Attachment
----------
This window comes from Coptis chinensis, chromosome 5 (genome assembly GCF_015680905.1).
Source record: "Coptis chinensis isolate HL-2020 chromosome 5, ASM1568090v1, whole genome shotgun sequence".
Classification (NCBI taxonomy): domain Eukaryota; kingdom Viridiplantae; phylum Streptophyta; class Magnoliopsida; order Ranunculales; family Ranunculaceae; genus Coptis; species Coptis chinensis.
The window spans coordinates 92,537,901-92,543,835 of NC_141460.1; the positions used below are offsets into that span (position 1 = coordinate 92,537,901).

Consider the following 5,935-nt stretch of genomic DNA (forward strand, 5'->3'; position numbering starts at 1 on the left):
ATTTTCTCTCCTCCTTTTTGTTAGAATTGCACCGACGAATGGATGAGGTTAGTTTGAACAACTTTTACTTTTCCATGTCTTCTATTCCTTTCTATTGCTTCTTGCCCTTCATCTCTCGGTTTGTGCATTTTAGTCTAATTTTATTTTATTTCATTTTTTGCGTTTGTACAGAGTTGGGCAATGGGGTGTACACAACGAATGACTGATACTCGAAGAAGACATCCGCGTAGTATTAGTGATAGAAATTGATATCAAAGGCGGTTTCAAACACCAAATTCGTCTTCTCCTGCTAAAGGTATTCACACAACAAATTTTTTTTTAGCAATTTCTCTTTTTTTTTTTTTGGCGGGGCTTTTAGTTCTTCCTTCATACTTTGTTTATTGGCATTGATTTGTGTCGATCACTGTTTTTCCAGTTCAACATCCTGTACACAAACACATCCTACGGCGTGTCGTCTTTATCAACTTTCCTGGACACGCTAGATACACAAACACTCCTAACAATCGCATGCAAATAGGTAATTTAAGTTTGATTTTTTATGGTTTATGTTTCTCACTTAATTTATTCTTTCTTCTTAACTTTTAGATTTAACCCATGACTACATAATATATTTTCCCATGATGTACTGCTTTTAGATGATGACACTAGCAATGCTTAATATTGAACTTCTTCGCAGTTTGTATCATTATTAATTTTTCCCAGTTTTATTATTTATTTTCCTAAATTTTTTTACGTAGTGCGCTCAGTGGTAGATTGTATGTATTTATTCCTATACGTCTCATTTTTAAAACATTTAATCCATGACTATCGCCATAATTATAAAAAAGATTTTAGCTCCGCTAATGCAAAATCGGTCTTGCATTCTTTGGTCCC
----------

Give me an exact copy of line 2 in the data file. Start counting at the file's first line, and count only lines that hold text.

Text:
Source record: "Coptis chinensis isolate HL-2020 chromosome 5, ASM1568090v1, whole genome shotgun sequence".